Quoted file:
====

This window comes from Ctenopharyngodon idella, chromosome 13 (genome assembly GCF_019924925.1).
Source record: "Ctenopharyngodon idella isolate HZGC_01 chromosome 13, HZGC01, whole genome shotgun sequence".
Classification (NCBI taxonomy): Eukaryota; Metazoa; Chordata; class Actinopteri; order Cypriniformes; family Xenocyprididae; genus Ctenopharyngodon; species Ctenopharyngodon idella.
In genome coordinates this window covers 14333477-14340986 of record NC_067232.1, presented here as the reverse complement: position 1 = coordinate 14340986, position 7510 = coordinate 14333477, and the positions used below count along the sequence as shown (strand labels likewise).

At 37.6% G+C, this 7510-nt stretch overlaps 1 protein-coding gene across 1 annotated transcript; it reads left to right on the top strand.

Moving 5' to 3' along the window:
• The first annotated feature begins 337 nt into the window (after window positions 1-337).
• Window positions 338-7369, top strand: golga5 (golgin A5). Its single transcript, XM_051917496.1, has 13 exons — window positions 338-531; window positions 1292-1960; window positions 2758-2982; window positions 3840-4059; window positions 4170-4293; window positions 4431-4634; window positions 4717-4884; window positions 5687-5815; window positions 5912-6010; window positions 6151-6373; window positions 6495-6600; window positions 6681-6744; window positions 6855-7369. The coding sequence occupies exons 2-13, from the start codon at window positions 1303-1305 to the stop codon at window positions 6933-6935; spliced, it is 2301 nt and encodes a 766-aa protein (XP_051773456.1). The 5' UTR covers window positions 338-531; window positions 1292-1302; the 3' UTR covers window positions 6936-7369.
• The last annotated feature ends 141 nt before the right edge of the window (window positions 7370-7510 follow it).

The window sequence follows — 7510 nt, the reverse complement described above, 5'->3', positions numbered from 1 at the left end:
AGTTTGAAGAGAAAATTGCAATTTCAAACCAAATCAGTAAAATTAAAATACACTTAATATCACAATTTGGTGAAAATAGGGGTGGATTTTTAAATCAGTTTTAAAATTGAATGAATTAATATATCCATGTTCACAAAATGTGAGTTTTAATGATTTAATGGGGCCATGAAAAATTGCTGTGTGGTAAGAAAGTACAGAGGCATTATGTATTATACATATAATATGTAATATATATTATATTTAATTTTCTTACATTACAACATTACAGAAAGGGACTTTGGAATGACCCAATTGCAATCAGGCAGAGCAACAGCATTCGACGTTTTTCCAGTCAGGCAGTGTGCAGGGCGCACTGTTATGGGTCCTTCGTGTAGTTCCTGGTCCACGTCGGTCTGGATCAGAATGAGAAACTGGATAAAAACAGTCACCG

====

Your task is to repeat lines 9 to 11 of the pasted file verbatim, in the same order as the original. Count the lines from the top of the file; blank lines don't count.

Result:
• The last annotated feature ends 141 nt before the right edge of the window (window positions 7370-7510 follow it).

The window sequence follows — 7510 nt, the reverse complement described above, 5'->3', positions numbered from 1 at the left end:
AGTTTGAAGAGAAAATTGCAATTTCAAACCAAATCAGTAAAATTAAAATACACTTAATATCACAATTTGGTGAAAATAGGGGTGGATTTTTAAATCAGTTTTAAAATTGAATGAATTAATATATCCATGTTCACAAAATGTGAGTTTTAATGATTTAATGGGGCCATGAAAAATTGCTGTGTGGTAAGAAAGTACAGAGGCATTATGTATTATACATATAATATGTAATATATATTATATTTAATTTTCTTACATTACAACATTACAGAAAGGGACTTTGGAATGACCCAATTGCAATCAGGCAGAGCAACAGCATTCGACGTTTTTCCAGTCAGGCAGTGTGCAGGGCGCACTGTTATGGGTCCTTCGTGTAGTTCCTGGTCCACGTCGGTCTGGATCAGAATGAGAAACTGGATAAAAACAGTCACCG